posted on Feb, 11 2011 @ 06:35 PM
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Originally posted by Quantum_Squirrel
reply to post by TechVampyre
 


Why would the Government do that??

This machine would save them millions if not billions in health care .. surgery times .. waiting lists etc ....

I wouldn't worry about Big Pharma either .... there will always be something new to cure and make tons of cash from.



Simple answer here, the govt doesn't care if they save a nickle or not, it's the Banks they worry about, think of the Billions the Banks have invested in facilities supporting Cancer Research, the Cancer Treatment Centers, and last but not least the highly paid Doctors and Nurses, do you think the Banks want the former to go Bankrupt? Do you think the Govt will allow the Bankers to lose this kind of money, the Bankers Rule, just follow the money trail. The only way out is to make this treatment pricey, buy off the FDA and AMA, whatever they do they're not going to allow the Bankers to take the pipe on this one.



posted on Feb, 11 2011 @ 07:02 PM
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Quantum squirrel:

Thank you for being educated!!!! I was beginning to think this forum is just full of nuts/ignorant people.

This technology is just improved cyberknife. Just because you have not heard of a treatment does not mean there is a boogie man trying to get you.



posted on Feb, 11 2011 @ 08:19 PM
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Wayne State, part of the DMC complex, in detroit is planning on building one, company I work (electrical) for is bidding the job right now as we speak. so this is happening right now.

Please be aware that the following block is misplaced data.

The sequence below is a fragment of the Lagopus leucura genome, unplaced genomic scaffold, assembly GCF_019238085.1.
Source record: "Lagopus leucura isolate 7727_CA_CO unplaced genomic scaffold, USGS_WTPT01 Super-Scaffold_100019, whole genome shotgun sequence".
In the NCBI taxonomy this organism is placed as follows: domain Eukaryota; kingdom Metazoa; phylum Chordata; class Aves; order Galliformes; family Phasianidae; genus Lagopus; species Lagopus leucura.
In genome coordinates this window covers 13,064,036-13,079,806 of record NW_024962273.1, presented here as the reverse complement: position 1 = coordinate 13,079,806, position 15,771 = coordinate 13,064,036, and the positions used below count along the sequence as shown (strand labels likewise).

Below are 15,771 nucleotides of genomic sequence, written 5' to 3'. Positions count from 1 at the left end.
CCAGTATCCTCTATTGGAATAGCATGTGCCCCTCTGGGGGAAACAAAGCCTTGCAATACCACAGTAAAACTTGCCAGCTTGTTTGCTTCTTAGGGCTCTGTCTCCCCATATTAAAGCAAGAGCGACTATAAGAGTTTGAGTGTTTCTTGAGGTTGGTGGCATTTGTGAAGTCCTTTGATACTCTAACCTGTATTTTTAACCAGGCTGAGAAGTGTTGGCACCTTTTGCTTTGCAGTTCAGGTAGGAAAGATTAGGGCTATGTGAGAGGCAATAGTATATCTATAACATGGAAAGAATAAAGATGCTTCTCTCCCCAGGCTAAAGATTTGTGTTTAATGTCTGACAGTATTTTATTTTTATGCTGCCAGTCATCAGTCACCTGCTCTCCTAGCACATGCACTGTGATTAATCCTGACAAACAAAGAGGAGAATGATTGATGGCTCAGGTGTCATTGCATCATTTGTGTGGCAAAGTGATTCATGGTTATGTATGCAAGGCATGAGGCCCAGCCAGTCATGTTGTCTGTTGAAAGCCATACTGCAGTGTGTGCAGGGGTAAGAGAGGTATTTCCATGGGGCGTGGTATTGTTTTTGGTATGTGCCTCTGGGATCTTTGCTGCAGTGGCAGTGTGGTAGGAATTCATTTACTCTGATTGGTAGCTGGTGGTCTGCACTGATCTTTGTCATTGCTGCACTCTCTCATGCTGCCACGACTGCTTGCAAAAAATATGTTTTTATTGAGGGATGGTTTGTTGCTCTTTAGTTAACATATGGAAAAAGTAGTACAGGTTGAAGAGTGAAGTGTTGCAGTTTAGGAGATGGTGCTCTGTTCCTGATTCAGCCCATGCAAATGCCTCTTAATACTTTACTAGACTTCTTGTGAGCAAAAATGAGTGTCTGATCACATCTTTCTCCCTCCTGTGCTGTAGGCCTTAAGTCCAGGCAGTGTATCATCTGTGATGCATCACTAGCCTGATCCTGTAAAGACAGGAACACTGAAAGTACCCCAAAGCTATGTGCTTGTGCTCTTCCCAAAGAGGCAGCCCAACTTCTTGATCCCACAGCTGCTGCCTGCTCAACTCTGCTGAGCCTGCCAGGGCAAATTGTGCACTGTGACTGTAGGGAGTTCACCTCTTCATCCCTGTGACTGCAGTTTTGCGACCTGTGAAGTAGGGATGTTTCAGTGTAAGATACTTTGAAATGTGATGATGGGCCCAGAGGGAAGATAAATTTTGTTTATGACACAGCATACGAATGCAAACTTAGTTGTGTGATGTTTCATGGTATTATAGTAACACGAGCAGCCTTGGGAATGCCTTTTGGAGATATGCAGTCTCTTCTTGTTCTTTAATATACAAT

posted on Feb, 11 2011 @ 09:21 PM
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Impressive if its for real. But like many times before ive seen new cures to cancer.
Seems cancer might be as easy to remove as some other diseases within our lifespand... Just to bad the "bad guys" is keeping things like this away from people's attention :´(
edit on 11-2-2011 by Newguyyy because: (no reason given)



posted on Feb, 11 2011 @ 09:42 PM
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reply to post by AnnunakiRageTheChosenPeop
 


I remember when Cyberknife was pretty new, it hadn't been around too long when I had the treatment, and San Diego Gamma Knife felt it was not as good as the Gamma Knife, since they didn't have a CK. I guess they got one since then, probably because unlike Gamma, it's not limited to the head. It really is a futuristic treatment, feels like Star Trek...you lay on a flat board, bolted down to it by pretty much a hockey mask...you're in a room with radiation signs all over, that the techs all evacuate like they're gonna test a nuke in there with you. For about 45 minutes this giant robotic head with a staring eye circles around you, stopping and buzzing when it's delivering the radiation. It can get pretty freaky, escpecially if you get claustrophobia, or have a fear of robots. You don't feel anything, until about an hour after the treatment, the first day it felt like a hammer hit me in the head, but the 2 other days i took ibuprofen and that stopped the pain.



posted on Feb, 11 2011 @ 09:51 PM
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sounds good and all but i been on this planet long enough to know there's no such thing as a cure to a profitable disease. let's find a cure for greed first, shall we ?



posted on Feb, 11 2011 @ 09:58 PM